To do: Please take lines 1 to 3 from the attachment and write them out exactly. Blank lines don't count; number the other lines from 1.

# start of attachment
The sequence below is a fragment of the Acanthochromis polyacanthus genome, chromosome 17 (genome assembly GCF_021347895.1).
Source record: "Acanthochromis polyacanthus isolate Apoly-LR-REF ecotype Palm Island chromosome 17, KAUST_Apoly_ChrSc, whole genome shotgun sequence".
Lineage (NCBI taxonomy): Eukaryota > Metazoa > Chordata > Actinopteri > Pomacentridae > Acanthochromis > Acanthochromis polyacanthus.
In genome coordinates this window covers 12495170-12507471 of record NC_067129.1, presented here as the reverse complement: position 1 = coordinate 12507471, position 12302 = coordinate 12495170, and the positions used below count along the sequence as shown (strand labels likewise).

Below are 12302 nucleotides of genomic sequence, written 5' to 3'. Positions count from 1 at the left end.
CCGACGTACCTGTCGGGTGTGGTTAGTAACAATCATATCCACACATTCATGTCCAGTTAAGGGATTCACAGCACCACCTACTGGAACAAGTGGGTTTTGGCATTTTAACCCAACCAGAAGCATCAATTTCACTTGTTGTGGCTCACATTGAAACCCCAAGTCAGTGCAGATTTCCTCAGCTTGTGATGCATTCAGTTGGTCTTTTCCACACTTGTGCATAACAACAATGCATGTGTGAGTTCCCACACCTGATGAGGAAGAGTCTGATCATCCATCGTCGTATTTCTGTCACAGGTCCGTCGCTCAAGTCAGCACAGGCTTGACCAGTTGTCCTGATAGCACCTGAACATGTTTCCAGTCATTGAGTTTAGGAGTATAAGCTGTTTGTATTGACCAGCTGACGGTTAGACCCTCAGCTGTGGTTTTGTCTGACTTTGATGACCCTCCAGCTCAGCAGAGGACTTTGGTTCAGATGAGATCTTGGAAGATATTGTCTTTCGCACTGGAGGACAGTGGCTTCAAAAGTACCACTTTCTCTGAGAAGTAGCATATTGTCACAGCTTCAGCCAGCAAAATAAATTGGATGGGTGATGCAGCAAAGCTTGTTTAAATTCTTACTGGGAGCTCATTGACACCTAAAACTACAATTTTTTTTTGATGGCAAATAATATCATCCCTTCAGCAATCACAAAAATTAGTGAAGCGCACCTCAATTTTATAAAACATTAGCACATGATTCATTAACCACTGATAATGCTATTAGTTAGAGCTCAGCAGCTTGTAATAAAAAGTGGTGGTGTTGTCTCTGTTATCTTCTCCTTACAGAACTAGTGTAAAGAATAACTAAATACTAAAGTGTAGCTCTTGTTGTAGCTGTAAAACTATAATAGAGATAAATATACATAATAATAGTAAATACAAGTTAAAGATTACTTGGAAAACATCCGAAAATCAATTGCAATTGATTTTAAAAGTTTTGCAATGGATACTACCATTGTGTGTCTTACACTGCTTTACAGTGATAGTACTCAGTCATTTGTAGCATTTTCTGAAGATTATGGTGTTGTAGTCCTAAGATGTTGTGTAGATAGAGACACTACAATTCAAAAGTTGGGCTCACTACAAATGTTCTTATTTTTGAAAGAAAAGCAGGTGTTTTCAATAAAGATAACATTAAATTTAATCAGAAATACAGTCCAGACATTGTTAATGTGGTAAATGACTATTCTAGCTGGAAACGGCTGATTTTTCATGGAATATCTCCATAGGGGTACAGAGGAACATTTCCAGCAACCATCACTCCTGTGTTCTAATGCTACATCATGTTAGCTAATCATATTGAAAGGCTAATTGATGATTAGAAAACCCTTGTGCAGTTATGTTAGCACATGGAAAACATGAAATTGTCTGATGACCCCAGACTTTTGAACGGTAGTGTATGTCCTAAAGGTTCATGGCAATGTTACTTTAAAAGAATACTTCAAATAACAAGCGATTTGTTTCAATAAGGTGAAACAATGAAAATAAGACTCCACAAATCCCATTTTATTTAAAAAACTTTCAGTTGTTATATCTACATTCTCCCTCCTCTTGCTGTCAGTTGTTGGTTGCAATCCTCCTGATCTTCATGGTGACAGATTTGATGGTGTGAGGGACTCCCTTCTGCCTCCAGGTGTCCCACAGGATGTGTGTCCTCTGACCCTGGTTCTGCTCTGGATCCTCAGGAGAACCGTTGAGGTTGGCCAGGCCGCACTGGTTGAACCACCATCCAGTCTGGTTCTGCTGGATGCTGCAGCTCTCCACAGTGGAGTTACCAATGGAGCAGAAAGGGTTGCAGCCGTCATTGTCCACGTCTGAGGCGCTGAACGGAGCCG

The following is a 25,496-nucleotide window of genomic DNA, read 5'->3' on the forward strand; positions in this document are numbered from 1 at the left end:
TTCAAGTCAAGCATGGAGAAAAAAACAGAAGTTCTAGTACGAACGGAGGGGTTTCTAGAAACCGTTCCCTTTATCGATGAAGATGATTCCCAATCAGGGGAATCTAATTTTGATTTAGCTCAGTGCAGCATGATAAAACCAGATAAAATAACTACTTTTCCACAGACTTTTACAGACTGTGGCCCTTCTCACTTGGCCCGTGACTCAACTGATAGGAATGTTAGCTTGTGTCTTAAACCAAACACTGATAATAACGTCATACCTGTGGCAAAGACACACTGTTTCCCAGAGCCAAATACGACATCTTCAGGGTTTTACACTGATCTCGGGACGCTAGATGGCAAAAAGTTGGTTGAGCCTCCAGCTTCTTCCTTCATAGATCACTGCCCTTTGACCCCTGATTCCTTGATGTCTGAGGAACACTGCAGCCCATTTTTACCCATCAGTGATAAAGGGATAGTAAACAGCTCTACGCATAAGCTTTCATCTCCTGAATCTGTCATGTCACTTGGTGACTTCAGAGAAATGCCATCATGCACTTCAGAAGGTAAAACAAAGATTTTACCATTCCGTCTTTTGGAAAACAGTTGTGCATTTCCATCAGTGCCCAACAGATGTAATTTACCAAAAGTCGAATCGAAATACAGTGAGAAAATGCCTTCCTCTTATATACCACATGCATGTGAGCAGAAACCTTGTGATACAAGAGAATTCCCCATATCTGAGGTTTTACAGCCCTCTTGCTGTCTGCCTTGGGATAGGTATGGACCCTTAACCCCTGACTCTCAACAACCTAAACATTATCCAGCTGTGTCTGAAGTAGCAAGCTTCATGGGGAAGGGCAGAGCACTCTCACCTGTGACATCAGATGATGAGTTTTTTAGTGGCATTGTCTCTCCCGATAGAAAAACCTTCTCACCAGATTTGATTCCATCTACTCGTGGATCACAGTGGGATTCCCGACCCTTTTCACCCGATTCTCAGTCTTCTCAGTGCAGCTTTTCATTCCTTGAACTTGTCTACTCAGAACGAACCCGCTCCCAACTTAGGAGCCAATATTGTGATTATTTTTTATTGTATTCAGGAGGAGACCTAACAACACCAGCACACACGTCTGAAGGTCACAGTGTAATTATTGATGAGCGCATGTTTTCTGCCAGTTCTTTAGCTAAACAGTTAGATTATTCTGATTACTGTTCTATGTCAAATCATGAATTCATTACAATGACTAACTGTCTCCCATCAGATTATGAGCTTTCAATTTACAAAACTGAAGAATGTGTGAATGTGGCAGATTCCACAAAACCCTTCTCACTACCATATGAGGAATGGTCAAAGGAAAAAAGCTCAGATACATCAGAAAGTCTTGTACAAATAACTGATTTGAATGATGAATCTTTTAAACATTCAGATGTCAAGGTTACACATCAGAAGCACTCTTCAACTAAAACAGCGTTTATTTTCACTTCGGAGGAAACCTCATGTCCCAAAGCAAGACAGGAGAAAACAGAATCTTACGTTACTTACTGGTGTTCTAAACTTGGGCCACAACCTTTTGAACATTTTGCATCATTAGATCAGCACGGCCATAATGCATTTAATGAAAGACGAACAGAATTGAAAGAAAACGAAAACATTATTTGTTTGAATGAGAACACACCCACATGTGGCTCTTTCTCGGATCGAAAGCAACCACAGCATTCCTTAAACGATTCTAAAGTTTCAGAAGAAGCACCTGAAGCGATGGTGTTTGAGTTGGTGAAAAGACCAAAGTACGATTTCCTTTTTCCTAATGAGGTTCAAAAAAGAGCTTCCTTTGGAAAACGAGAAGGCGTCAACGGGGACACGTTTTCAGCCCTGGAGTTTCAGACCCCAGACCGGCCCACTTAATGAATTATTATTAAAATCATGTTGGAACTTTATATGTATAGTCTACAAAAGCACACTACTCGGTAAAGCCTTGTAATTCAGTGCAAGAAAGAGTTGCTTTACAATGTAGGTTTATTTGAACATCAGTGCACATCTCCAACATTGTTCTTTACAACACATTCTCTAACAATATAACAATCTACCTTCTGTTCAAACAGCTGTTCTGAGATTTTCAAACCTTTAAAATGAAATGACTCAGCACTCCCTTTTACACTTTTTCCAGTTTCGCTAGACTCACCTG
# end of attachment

The sequence below is a fragment of the Acanthochromis polyacanthus genome, chromosome 17 (genome assembly GCF_021347895.1).
Source record: "Acanthochromis polyacanthus isolate Apoly-LR-REF ecotype Palm Island chromosome 17, KAUST_Apoly_ChrSc, whole genome shotgun sequence".
Lineage (NCBI taxonomy): Eukaryota > Metazoa > Chordata > Actinopteri > Pomacentridae > Acanthochromis > Acanthochromis polyacanthus.